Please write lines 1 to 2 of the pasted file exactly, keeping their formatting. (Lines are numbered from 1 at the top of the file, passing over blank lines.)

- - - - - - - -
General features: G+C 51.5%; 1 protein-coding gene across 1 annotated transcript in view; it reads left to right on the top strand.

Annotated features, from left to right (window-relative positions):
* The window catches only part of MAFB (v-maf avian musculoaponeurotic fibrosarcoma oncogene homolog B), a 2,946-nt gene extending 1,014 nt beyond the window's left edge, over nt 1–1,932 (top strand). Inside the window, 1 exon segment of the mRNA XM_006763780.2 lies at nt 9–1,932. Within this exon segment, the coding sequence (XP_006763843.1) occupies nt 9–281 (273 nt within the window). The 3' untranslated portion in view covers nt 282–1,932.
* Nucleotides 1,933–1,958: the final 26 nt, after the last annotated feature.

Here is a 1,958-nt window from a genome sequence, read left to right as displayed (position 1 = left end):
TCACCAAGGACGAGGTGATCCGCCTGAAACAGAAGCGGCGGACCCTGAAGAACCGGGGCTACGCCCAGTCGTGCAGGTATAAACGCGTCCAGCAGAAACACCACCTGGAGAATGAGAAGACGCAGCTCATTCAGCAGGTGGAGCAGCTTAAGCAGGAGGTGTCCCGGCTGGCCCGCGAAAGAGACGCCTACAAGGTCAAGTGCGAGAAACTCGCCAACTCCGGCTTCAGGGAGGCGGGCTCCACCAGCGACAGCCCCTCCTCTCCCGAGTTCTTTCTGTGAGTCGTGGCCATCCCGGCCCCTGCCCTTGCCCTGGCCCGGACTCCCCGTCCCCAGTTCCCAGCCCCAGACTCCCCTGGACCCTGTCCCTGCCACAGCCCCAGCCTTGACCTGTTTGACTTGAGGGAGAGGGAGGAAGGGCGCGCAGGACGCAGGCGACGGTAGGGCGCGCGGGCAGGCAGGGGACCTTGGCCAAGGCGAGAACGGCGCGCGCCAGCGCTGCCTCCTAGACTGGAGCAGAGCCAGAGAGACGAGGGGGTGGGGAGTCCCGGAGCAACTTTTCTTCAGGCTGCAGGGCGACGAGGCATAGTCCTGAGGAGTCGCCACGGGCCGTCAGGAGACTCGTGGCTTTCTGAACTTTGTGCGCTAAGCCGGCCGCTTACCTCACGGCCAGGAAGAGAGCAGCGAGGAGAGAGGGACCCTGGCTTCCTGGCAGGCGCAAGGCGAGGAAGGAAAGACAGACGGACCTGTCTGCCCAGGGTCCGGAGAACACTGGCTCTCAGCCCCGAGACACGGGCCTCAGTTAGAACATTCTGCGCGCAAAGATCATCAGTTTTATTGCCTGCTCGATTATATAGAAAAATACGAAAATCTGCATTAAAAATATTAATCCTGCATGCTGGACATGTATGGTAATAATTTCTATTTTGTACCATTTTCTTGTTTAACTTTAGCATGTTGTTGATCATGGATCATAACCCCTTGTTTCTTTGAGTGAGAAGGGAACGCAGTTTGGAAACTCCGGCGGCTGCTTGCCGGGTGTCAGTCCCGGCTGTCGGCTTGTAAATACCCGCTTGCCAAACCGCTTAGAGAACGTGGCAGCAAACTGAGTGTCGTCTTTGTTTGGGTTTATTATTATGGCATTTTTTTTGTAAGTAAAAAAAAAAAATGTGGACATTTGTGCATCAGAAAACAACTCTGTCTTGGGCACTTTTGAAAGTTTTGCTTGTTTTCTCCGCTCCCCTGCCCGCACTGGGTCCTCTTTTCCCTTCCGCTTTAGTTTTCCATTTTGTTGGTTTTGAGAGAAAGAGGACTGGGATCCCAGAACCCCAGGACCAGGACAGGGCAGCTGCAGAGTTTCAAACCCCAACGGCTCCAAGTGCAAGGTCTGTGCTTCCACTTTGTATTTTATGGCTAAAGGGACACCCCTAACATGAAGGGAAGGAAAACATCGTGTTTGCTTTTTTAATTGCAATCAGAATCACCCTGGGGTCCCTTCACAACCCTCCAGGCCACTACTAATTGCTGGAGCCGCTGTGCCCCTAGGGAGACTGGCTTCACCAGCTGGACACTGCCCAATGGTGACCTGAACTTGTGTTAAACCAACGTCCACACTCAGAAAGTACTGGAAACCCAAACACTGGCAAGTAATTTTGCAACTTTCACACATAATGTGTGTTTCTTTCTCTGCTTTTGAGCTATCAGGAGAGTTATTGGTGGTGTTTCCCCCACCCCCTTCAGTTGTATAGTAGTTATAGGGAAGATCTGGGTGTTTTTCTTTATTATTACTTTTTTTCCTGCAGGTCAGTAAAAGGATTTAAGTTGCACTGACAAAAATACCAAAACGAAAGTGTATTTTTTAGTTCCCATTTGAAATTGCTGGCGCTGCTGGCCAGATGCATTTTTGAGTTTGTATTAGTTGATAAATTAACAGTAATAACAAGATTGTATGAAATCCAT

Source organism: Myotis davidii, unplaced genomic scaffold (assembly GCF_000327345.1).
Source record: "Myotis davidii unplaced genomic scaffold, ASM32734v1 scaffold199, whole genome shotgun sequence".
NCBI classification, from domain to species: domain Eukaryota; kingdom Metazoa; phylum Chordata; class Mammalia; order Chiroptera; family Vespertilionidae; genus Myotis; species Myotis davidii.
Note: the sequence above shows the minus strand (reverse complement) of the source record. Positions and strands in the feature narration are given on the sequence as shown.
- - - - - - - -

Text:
General features: G+C 51.5%; 1 protein-coding gene across 1 annotated transcript in view; it reads left to right on the top strand.

Annotated features, from left to right (window-relative positions):